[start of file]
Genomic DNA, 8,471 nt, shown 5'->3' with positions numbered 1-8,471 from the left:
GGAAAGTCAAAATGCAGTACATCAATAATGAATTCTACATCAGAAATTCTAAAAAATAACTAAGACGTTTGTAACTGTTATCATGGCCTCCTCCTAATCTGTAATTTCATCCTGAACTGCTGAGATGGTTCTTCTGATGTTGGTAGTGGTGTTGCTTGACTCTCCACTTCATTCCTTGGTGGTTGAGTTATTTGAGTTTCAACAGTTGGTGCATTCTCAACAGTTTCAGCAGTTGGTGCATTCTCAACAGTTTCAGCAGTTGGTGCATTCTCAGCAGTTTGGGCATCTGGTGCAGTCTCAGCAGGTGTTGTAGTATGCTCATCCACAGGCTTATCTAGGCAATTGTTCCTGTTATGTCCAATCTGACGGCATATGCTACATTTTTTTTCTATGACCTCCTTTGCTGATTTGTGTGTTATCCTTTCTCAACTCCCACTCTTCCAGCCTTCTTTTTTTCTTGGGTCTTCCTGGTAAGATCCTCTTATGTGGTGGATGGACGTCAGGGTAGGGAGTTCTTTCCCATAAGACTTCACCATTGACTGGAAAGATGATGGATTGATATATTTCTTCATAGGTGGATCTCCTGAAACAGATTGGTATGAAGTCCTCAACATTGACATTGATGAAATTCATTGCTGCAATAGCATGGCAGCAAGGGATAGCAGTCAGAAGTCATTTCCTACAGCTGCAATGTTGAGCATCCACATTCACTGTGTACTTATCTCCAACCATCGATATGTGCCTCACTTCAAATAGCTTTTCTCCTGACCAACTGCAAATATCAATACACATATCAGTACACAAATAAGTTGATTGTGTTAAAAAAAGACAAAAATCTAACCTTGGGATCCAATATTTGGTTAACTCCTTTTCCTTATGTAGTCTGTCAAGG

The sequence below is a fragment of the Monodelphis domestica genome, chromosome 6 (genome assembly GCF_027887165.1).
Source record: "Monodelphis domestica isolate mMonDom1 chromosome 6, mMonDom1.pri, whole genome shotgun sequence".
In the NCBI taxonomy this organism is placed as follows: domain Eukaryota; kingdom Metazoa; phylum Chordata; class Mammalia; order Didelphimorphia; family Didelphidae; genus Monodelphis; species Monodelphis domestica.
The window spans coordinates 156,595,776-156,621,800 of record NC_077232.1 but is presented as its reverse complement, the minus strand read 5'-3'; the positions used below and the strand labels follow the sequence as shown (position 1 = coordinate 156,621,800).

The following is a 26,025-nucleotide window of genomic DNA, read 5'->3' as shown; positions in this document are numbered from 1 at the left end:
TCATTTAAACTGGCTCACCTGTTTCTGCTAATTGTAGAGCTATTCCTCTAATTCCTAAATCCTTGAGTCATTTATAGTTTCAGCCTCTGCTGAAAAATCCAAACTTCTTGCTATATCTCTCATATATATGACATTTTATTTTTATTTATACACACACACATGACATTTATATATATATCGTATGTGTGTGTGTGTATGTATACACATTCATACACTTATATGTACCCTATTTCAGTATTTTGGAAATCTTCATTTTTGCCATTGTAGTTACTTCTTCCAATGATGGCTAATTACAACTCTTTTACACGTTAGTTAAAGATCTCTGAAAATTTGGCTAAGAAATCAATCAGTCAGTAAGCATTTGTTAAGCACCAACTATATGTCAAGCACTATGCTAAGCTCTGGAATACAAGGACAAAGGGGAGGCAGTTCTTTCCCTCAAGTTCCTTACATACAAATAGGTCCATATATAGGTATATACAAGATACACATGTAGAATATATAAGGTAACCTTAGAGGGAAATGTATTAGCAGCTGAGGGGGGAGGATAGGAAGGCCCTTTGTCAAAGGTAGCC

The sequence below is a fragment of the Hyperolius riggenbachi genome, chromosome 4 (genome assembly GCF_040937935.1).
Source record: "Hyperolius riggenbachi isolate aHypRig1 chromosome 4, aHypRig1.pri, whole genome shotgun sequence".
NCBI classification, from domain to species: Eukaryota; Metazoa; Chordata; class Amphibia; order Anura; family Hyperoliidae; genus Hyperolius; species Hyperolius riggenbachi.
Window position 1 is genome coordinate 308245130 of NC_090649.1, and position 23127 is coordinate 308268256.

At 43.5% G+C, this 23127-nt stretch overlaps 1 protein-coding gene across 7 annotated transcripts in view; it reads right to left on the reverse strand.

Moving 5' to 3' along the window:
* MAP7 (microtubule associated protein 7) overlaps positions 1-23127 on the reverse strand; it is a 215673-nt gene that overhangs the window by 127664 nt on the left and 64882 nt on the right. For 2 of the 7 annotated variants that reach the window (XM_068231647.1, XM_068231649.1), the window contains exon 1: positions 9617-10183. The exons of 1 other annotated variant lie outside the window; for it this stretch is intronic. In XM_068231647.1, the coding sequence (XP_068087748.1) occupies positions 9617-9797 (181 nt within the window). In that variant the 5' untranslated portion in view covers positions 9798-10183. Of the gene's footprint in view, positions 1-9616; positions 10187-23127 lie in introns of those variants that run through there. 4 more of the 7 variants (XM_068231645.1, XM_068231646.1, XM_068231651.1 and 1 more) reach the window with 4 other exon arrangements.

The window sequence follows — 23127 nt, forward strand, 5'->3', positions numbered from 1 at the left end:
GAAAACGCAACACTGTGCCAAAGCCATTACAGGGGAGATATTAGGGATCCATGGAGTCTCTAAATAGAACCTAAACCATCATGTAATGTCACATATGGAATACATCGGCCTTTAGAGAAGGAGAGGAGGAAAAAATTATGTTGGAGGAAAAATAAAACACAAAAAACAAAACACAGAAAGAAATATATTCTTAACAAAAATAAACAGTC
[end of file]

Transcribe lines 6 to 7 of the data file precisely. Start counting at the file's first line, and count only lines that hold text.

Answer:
The window spans coordinates 156,595,776-156,621,800 of record NC_077232.1 but is presented as its reverse complement, the minus strand read 5'-3'; the positions used below and the strand labels follow the sequence as shown (position 1 = coordinate 156,621,800).

The following is a 26,025-nucleotide window of genomic DNA, read 5'->3' as shown; positions in this document are numbered from 1 at the left end: